UBC Theses and Dissertations

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UBC Theses and Dissertations

In the wake of the dhow : historical changes in the marine ecology and fisheries of the Persian Gulf Al-Abdulrazzak, Dalal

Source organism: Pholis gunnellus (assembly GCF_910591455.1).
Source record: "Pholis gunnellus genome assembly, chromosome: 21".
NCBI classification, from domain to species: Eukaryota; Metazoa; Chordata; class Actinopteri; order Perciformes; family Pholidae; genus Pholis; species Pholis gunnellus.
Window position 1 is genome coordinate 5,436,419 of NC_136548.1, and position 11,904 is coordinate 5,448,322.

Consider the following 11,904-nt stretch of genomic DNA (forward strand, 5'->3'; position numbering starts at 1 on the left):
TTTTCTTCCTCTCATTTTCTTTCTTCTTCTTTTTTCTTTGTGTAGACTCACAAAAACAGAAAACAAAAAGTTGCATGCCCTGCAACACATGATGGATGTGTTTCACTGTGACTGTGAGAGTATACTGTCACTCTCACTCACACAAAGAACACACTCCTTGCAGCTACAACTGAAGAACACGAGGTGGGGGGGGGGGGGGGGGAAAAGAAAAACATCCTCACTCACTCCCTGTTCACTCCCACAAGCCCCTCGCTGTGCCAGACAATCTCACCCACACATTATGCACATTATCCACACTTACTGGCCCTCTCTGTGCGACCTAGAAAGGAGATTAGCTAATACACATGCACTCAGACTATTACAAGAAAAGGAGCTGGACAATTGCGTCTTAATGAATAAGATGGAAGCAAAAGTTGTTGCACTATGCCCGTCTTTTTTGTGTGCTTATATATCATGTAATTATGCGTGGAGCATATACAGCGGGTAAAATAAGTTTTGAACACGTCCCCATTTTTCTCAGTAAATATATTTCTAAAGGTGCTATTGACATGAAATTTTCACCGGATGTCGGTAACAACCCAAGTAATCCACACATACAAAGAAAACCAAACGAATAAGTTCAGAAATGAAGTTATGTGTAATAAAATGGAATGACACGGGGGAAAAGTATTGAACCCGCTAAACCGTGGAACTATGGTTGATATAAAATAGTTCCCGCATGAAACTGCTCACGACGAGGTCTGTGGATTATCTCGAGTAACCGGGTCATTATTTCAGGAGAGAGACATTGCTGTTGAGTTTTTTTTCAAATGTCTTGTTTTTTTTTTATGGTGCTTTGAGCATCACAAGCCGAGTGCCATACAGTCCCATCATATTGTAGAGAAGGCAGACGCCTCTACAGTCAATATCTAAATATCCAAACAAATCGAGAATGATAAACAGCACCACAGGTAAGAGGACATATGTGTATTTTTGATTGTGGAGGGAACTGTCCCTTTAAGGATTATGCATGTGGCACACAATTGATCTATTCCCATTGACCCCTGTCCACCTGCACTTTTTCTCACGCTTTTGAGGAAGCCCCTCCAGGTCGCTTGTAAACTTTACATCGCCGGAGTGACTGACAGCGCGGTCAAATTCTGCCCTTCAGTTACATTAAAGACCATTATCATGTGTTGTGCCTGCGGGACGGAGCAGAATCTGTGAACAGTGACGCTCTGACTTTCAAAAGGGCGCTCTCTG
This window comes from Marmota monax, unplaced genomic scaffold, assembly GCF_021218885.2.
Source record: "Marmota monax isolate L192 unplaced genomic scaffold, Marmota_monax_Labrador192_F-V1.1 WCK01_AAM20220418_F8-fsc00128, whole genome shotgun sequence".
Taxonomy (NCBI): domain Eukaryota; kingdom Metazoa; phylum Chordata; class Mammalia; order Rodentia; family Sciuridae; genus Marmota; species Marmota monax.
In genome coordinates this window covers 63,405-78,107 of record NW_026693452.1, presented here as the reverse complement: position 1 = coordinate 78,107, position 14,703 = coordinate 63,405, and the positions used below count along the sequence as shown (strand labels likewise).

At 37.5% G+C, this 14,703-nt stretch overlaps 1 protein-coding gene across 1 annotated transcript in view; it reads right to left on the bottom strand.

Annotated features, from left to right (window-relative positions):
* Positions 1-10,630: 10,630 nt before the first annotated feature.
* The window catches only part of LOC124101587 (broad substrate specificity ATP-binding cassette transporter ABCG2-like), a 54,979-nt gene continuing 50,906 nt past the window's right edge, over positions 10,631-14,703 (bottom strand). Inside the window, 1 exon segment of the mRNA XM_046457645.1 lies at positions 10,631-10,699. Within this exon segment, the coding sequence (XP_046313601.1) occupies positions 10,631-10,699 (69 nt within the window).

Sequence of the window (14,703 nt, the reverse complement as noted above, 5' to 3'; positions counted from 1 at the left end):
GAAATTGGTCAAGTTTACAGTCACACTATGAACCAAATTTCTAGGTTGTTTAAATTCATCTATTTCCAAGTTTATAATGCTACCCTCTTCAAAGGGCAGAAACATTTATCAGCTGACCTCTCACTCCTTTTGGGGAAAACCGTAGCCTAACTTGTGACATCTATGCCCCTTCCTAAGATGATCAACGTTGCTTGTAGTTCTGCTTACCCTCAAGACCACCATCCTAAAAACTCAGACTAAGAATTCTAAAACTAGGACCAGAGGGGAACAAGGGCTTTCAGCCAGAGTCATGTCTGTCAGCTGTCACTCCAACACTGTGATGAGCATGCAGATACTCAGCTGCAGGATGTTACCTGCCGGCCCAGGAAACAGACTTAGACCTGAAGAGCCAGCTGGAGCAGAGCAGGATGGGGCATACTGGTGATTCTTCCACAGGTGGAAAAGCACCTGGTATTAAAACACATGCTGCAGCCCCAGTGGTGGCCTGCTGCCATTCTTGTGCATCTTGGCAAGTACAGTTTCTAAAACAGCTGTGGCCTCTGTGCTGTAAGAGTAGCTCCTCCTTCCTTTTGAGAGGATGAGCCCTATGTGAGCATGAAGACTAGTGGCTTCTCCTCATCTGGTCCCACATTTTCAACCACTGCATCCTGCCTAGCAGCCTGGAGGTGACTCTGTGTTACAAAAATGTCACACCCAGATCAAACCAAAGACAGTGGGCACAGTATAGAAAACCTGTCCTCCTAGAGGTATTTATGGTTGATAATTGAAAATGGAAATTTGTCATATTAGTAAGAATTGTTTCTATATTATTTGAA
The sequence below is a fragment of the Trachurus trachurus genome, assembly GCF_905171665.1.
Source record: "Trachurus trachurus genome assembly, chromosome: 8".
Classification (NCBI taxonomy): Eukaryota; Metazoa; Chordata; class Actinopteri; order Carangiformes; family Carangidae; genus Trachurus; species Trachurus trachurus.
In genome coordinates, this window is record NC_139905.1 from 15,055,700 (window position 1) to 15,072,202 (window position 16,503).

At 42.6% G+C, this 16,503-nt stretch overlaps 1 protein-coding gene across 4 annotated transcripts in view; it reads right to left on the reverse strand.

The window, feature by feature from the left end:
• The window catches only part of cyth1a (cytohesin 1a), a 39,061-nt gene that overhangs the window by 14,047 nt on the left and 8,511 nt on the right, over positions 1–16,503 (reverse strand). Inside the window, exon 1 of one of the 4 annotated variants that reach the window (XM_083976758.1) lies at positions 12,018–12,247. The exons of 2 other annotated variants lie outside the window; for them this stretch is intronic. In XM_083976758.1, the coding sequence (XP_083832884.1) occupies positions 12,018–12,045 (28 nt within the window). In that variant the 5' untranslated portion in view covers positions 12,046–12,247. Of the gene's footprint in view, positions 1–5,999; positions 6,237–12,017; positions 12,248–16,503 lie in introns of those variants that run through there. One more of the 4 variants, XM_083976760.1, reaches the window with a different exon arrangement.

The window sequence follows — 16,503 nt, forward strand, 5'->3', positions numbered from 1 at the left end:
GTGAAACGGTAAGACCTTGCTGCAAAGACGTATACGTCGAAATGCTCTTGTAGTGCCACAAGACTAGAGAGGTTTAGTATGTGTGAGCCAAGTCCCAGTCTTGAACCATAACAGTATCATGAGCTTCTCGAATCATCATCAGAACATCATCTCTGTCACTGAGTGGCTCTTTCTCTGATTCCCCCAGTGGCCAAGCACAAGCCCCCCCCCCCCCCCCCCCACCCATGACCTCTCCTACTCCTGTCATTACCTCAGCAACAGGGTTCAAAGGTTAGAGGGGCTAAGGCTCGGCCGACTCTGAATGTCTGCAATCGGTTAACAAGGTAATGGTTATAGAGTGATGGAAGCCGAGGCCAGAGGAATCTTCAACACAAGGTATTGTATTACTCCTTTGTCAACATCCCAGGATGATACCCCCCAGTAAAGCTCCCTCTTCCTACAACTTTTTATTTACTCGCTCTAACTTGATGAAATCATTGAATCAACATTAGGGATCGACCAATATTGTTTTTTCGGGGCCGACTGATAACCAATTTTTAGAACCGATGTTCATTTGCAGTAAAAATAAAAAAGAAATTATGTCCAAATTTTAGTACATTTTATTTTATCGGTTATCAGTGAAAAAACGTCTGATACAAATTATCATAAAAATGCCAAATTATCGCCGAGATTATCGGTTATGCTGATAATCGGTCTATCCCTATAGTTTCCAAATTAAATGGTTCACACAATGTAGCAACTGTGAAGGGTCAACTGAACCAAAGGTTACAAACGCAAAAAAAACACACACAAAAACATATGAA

Marine ecosystems have been altered by human activities over millenia, but ecological and fisheries data used to measure these changes are typically only available over the last few decades. Moreover, recent databases, such as the United Nations Food and Agriculture Organization’s (FAO) FishStat, do not reflect the true catch of seafood. The misreporting of catches, coupled with a lack of historical reflection can lead to mismanagement and poor policy decisions that jeopardize food security. While these issues are prevalent worldwide, they are especially problematic in places such as the Persian Gulf, where a rich seafaring history is at odds with recent mega-development projects. Developing methods to integrate a diversity of data types is essential for better quantifying changes in the distribution and abundance of marine organisms, as well as for clarifying underlying causes of ecological change. Within the field of historical marine ecology, studies have relied on anecdotal evidence, such as written accounts by explorers and interviews of different generations of resource users, to demonstrate the former abundance of certain species and the extent of their ranges. Intercoder reliability tests show that people's perceptions of historical anecdotes are generally consistent and speak to the reliability of using people's perceptions to acquire quantitative data. In the Persian Gulf, anecdotes can be used to examine changes in dugong abundance and distribution and assessing the efficacy of current management targets. Fishery catch reconstructions for the Persian Gulf from 1950-2010 show that officially reported catches potentially underestimate capture fisheries by a factor of 2, and that countries have primarily reported their artisanal and industrial catches, and substantially underreported their discards, recreational, subsistence, and illegal fishing sectors. In addition, recent advances in remote-sensing technology allow us to view stationary fishing gear such as weirs from space and mitigate gaps in catch reporting. This dissertation provides context to marine ecosystem management decisions in the Gulf. Because no empirical studies on the region have incorporated historical data, studies on the present ecosystems are based on distorted historical trends and impair our understanding of the management and policy prescriptions necessary for fisheries sustainability in the region.

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